if (base.get(a) >= base.get(b)) {
            return -1;
        } else {
            return 1;
        } // returning 0 would merge keys


unsorted map: {D=67.3, A=99.5, B=67.4, C=67.4}
results: {D=67.3, B=67.4, C=67.4, A=99.5}

Answer #3:

Java 8 offers a new answer: convert the entries into a stream, and use the comparator combinators from Map.Entry:

Stream<Map.Entry<K,V>> sorted =

This will let you consume the entries sorted in ascending order of value. If you want descending value, simply reverse the comparator:

Stream<Map.Entry<K,V>> sorted =

If the values are not comparable, you can pass an explicit comparator:

Stream<Map.Entry<K,V>> sorted =

You can then proceed to use other stream operations to consume the data. For example, if you want the top 10 in a new map:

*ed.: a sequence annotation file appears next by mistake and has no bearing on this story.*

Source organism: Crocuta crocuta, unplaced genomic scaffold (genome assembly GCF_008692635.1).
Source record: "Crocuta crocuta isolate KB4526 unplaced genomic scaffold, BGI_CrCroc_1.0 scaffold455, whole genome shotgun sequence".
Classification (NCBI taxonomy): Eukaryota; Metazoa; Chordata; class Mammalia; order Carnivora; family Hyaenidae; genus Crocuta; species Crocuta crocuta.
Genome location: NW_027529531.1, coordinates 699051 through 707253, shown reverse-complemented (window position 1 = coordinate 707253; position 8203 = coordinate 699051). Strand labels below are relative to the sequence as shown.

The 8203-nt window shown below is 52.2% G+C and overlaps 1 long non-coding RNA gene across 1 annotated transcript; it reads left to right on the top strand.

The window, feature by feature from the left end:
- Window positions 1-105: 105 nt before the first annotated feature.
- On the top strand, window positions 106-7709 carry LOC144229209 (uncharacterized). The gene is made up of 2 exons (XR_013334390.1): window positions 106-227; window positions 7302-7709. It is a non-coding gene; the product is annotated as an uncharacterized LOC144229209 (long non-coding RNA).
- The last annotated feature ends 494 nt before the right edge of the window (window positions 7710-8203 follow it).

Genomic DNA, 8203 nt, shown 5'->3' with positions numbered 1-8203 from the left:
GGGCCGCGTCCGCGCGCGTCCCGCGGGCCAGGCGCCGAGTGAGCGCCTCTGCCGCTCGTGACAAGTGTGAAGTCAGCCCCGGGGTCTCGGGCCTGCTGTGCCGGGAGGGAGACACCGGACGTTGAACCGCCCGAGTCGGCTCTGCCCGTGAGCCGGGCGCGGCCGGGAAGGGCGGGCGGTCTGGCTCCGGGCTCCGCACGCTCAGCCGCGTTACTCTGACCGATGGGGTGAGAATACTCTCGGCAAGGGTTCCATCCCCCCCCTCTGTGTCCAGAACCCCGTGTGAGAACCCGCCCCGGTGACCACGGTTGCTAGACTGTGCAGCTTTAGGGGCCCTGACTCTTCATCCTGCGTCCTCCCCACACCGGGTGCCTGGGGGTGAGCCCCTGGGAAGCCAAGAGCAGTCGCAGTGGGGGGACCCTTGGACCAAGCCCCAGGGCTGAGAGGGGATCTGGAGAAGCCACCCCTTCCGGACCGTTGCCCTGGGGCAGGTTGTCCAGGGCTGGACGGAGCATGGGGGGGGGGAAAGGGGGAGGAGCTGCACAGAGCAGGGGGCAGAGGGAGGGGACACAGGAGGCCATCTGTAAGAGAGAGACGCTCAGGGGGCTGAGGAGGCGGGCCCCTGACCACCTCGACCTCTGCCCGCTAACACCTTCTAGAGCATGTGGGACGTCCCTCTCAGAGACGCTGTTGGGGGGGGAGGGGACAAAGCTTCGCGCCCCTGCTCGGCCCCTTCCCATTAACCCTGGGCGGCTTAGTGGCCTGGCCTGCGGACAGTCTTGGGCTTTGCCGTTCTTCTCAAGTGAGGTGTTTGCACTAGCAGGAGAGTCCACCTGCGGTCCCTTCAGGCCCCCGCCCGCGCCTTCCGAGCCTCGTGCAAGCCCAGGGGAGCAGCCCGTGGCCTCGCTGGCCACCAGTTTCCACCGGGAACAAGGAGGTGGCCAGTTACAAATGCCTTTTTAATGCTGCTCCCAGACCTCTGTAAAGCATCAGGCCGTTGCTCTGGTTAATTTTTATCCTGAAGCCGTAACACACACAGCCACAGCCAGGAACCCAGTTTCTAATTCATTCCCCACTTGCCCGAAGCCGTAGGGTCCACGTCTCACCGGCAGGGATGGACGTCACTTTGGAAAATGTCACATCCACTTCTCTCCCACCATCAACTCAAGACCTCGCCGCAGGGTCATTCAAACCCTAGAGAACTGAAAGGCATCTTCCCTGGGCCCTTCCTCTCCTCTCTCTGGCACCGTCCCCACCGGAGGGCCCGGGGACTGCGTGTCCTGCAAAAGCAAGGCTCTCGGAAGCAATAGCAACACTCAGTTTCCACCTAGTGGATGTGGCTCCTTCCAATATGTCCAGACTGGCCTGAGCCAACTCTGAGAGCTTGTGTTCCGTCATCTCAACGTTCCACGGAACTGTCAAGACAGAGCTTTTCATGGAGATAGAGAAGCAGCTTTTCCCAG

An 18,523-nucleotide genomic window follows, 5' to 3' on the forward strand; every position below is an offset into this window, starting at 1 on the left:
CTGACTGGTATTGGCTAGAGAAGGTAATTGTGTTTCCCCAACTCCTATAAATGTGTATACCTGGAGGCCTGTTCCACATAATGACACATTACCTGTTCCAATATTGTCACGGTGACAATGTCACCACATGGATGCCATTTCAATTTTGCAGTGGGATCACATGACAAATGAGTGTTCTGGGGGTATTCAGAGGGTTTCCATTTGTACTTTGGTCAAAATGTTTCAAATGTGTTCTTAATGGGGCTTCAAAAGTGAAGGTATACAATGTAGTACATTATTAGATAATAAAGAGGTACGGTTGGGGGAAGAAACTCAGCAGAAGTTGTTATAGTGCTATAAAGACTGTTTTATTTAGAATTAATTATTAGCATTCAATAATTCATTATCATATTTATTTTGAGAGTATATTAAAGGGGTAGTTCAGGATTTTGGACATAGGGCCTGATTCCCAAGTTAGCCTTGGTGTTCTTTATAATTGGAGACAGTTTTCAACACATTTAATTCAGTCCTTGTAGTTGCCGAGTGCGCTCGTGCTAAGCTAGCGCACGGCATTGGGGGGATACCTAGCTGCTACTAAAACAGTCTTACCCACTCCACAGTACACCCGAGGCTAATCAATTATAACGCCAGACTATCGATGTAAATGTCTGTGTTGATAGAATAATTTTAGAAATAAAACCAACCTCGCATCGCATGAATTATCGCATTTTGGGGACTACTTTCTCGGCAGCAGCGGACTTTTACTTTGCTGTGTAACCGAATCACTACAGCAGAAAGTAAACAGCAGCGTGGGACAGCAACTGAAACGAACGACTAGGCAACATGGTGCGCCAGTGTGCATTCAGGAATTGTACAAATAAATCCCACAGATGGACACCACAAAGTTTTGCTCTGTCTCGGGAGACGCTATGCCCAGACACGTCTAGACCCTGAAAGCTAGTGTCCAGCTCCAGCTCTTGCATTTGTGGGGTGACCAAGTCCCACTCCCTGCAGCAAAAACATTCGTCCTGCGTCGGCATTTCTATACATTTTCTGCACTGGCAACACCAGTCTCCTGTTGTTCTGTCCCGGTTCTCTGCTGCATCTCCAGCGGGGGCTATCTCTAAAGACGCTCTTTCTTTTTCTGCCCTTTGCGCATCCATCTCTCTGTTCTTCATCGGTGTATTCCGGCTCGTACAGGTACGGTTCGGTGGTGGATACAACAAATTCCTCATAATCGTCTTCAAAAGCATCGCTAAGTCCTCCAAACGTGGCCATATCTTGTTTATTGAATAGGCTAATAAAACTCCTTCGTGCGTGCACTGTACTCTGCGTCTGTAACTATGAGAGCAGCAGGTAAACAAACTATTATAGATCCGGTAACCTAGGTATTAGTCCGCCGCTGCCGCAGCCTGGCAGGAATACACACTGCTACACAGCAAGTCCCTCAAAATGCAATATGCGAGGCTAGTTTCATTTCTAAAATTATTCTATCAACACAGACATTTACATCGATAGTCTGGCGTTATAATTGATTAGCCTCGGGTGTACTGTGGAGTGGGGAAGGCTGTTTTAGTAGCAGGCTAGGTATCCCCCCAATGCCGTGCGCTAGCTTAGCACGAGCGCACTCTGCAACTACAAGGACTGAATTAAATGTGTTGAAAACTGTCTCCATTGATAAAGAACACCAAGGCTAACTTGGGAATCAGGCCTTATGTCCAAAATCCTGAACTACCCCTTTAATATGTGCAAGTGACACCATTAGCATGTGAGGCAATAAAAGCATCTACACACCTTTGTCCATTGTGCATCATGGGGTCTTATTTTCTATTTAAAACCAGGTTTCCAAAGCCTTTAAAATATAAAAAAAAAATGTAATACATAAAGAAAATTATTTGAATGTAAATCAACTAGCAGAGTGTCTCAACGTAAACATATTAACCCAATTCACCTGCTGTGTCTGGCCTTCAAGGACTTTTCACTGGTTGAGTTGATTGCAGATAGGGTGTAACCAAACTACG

Map<K,V> topTen =
          Map.Entry::getKey, Map.Entry::getValue, (e1, e2) -> e1, LinkedHashMap::new));

Or print to System.out:


Sort a Map by values in Java- Answer #4:

Three 1-line answers…

I would use Guava to do this – if your values are Comparable then you can use

valueComparator = Ordering.natural().onResultOf(Functions.forMap(map))

Which will create a function (object) for the map [that takes any of the keys as input, returning the respective value], and then apply natural (comparable) ordering to them [the values].

If they’re not comparable, then you’ll need to do something along the lines of

valueComparator = Ordering.from(comparator).onResultOf(Functions.forMap(map)) 

These may be applied to a TreeMap (as Ordering extends Comparator), or a LinkedHashMap after some sorting

NB: If you are going to use a TreeMap, remember that if a comparison == 0, then the item is already in the list (which will happen if you have multiple values that compare the same). To alleviate this, you could add your key to the comparator like so (presuming that your keys and values are Comparable):

valueComparator = Ordering.natural().onResultOf(Functions.forMap(map)).compound(Ordering.natural())